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Encyclopedia > Quiché language

The Quiché language is a part of the Maya language family. It is still spoken by many Quiché people in Guatemala, although most also have at least a working knowledge of the Spanish language except in some isolated rural villages. With something close to a million speakers (some 7% of Guatemala's population), it is the second most widely spoken language in the country after Spanish. The Mayan languages are a family of related languages spoken from South-Eastern Mexico through northern Central America as far south as Honduras. ... This page is about the Native American people; for the dish, see quiche. ... This article is about the international language known as Spanish. ...


The most famous work in the Quiché language is the Popol Vuh. The Popol Vuh (Council Book or Book of the Community; Popol Wuj in modern Quiché spelling) is the book of scripture of the Quiché, a Kingdom of the Maya civilization in Guatemala. ...


Quiché Phonology

The spellings indicated below are as standardized by the Guatemalan government. Also mentioned in the notes field are areas where these differ from the spellings found in the Popol Vuh, as transliterated by Dennis Tedlock. The International Phonetic Alphabet is a phonetic alphabet used by linguists to accurately and uniquely represent each of the wide variety of sounds (phones or phonemes) the human vocal apparatus can produce. ... Phonetics (from the Greek word phone = sound/voice) is the study of speech sounds (voice). ... In computing, Unicode is the international standard whose goal is to provide the means to encode the text of every document people want to store in computers. ... Technical Note: Most IPA symbols are not included in Times New Roman, the default font for Latin scripts in Internet Explorer for Windows. ...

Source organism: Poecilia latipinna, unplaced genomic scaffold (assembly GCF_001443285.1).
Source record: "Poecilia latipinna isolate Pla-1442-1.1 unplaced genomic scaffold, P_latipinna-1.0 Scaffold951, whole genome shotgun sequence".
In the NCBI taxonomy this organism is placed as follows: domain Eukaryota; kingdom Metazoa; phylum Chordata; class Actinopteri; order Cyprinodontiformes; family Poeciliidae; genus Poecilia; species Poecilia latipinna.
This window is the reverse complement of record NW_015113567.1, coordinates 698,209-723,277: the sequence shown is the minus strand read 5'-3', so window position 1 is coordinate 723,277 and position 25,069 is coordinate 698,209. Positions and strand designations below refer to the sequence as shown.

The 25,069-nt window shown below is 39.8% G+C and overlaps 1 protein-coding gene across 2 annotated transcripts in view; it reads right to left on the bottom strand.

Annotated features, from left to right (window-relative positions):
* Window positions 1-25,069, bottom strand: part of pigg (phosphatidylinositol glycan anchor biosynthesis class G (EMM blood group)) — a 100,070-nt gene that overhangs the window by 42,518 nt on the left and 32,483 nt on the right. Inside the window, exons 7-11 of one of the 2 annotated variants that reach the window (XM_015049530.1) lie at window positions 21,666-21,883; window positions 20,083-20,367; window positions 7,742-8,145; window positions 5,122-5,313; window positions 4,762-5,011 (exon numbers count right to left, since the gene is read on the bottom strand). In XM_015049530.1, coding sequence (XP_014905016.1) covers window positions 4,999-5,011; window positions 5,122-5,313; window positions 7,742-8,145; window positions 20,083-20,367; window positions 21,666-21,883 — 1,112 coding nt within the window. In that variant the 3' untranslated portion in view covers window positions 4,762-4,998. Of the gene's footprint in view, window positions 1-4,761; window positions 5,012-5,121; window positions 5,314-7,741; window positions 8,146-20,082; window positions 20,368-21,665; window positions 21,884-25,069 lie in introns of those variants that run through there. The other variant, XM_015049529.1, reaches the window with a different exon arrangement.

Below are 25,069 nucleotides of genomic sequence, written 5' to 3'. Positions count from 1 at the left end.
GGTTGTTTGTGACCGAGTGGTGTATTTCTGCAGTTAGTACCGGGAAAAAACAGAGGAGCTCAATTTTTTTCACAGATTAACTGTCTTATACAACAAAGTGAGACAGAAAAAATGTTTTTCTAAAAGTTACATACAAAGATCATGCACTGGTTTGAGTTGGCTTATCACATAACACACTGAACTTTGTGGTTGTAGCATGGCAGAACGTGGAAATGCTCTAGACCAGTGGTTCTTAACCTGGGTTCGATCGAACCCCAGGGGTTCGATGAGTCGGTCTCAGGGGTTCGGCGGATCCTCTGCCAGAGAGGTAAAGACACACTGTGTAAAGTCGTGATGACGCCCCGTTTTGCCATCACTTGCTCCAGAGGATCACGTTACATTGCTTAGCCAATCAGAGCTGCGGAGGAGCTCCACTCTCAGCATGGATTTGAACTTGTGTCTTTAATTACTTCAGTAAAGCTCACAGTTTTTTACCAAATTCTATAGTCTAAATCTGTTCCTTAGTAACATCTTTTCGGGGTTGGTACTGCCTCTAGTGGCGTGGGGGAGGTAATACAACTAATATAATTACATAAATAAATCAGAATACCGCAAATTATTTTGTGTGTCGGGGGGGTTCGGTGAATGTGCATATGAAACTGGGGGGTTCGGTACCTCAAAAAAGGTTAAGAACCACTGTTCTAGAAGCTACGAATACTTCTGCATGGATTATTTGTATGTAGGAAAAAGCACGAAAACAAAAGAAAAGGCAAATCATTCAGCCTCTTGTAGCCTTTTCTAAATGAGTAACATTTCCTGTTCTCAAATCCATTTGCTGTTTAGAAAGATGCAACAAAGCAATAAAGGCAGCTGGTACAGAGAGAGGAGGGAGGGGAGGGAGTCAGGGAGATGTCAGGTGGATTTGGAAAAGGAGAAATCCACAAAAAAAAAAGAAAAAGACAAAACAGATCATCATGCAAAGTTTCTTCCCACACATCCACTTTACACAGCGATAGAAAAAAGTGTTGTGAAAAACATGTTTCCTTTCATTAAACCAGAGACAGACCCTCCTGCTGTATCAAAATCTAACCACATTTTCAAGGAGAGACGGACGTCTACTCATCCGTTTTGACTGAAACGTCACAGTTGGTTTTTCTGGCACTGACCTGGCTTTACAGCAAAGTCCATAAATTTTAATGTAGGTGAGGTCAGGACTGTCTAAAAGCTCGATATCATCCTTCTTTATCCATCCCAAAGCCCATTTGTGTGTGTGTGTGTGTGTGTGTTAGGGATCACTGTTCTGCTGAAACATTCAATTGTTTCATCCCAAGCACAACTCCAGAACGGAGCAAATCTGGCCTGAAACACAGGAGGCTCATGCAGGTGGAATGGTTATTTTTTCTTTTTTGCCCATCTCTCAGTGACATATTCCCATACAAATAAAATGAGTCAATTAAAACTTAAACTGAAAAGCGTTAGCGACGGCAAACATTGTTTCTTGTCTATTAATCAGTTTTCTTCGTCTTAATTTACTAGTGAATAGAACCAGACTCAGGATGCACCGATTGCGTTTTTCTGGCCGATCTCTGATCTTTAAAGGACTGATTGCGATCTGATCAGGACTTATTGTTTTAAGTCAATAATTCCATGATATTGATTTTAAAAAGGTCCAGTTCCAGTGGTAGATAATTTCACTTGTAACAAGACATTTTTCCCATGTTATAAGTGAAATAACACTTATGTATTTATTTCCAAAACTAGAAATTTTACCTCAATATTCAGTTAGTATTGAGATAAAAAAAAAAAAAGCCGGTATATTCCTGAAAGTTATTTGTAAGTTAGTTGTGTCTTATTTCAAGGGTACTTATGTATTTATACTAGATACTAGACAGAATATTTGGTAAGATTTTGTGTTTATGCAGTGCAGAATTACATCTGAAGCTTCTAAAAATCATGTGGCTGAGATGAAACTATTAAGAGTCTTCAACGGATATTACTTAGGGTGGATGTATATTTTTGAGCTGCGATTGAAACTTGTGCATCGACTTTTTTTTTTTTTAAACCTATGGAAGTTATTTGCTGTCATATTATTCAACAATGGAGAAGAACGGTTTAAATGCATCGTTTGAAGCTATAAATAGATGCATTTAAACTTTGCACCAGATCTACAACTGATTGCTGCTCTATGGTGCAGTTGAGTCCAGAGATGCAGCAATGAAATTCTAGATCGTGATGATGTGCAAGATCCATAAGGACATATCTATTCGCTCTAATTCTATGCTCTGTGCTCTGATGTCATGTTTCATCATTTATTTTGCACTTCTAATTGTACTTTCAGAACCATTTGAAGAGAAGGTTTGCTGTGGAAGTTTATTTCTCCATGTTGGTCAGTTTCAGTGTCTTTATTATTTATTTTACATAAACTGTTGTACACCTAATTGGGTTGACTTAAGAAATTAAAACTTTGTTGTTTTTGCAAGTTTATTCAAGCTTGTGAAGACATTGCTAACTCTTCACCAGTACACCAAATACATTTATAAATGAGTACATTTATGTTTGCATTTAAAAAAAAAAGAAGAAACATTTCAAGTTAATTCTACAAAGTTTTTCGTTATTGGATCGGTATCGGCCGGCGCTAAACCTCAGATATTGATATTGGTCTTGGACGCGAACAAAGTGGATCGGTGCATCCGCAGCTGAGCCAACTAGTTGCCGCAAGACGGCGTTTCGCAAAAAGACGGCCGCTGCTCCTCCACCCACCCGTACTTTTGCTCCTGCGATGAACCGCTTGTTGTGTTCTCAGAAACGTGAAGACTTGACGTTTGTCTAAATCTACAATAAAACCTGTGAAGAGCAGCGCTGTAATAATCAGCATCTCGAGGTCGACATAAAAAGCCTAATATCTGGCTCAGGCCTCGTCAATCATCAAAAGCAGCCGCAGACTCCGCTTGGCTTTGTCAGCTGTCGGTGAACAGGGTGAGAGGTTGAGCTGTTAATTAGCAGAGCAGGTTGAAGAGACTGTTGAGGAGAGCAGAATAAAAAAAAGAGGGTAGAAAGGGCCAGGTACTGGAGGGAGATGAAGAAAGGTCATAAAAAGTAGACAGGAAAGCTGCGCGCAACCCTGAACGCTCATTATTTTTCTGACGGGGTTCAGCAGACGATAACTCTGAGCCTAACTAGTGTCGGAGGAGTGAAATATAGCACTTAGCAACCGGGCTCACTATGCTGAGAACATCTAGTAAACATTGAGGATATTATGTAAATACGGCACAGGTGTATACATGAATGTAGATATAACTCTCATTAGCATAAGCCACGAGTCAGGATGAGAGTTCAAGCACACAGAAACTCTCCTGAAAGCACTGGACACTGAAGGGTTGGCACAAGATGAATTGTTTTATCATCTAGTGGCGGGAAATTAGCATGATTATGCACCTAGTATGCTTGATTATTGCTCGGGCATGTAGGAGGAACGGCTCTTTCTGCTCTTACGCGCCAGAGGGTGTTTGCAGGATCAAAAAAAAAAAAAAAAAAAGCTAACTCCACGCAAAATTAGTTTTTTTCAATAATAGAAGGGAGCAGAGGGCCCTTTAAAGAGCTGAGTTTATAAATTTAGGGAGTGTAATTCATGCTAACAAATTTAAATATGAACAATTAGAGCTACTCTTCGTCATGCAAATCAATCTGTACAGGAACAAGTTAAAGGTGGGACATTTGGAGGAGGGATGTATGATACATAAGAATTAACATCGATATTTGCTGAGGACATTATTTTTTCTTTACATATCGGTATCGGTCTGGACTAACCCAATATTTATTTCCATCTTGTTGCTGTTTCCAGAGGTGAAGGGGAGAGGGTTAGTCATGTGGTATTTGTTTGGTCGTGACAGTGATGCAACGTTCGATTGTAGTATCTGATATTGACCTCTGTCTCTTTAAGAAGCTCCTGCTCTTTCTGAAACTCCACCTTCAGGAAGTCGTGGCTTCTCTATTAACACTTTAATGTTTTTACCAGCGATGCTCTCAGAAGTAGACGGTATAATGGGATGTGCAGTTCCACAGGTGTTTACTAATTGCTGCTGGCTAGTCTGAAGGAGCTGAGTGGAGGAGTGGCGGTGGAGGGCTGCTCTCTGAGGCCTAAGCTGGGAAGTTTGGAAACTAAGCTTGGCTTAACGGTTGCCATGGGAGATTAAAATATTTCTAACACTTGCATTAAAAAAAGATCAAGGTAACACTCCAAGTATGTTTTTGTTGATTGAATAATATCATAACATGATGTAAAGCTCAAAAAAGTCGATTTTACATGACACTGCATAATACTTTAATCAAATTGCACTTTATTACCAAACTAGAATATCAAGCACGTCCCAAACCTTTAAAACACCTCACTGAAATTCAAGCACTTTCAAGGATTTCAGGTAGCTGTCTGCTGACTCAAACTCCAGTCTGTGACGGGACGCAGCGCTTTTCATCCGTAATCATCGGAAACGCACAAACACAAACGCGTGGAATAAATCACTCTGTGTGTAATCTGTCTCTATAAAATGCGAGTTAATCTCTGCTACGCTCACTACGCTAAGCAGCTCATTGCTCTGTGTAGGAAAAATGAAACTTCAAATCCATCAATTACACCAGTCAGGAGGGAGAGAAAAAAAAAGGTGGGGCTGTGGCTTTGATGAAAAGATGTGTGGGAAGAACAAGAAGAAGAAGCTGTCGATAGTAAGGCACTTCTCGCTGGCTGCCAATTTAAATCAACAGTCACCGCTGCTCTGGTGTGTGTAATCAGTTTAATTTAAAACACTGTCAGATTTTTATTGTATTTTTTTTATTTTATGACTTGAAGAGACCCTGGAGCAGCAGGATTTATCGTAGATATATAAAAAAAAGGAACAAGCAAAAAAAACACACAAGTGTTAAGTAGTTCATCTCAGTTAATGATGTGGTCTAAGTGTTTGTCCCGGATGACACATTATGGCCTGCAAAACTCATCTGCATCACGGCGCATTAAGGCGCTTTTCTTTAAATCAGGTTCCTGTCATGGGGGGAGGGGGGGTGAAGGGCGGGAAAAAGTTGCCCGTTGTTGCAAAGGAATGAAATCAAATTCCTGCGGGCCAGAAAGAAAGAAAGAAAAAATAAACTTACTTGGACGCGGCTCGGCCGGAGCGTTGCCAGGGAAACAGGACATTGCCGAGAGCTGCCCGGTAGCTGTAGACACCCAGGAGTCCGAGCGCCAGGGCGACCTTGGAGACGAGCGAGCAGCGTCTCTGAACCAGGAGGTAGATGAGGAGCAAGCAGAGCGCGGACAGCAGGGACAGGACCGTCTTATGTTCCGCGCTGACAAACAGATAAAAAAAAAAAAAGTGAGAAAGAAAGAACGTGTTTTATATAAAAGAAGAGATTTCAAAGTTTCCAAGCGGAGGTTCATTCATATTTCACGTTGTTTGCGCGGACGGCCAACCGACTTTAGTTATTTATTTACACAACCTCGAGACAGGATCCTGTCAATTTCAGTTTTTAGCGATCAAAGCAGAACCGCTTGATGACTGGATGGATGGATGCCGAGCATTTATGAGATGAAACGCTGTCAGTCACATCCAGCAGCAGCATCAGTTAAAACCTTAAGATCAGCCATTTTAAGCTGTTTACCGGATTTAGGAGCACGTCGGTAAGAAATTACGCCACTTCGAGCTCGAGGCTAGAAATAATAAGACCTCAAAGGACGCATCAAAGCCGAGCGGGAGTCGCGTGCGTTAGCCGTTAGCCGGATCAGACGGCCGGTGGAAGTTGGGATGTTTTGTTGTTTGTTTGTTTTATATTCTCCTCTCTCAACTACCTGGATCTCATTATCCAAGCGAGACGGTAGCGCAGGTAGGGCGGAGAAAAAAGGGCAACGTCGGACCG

Plosives
Phoneme Sound Spelling Notes
/p/ voiceless bilabial plosive p
/p ʼ/ ejective bilabial plosive b' Spelt "b" in the Popol Vuh
/t/ voiceless dental plosive t
/t ʼ/ ejective dental plosive t' Spelt "tt" in the Popol Vuh
/k/ voiceless velar plosive k Spelt "c" (or "qu" before "e", "i") in the Popol Vuh.
/k ʼ/ ejective velar plosive k' Spelt "3" in the Popol Vuh.
/q/ voiceless uvular plosive q Spelt "k" in the Popol Vuh.
/q ʼ/ ejective uvular plosive q' Spelt "4" in the Popol Vuh.
/ ʔ/ voiceless glottal plosive ' Indicated by doubling a preceding vowel in the Popol Vuh.
Affricates
/ts/ voiceless alveolar affricate tz
/ts ʼ/ ejective alveolar affricate tz' Spelt "4," in the Popol Vuh
/ʧ/ voiceless postalveolar affricate ch
/ ʧʼ/ ejective postalveolar affricate ch' Spelt "4h" in the Popol Vuh
Fricatives
/s/ voiceless alveolar fricative s Spelt "z" in the Popol Vuh.
/ ʃ/ voiceless postalveolar fricative x
/x/ voiceless velar fricative j Spelt "h" in the Popol Vuh.
Nasals
/m/ bilabial nasal m
/n/ alveolar nasal n
Laterals and Rhotics
/l/ alveolar lateral approximant l
/ɾ/ alveolar flap r
Semivowels and/or Semiconsonants
/j/ palatal approximant y
/w/ labio-velar approximant w Spelt "u" or "v" in the Popol Vuh.
Vowels
/a/ open front unrounded vowel a
/ə/ mid centre unrounded vowel ä Not distinguished from "a" in the Popol Vuh.
/e/ close-mid front unrounded vowel e
/i/ close front unrounded vowel i
/o/ close-mid back rounded vowel o
/u/ close back rounded vowel u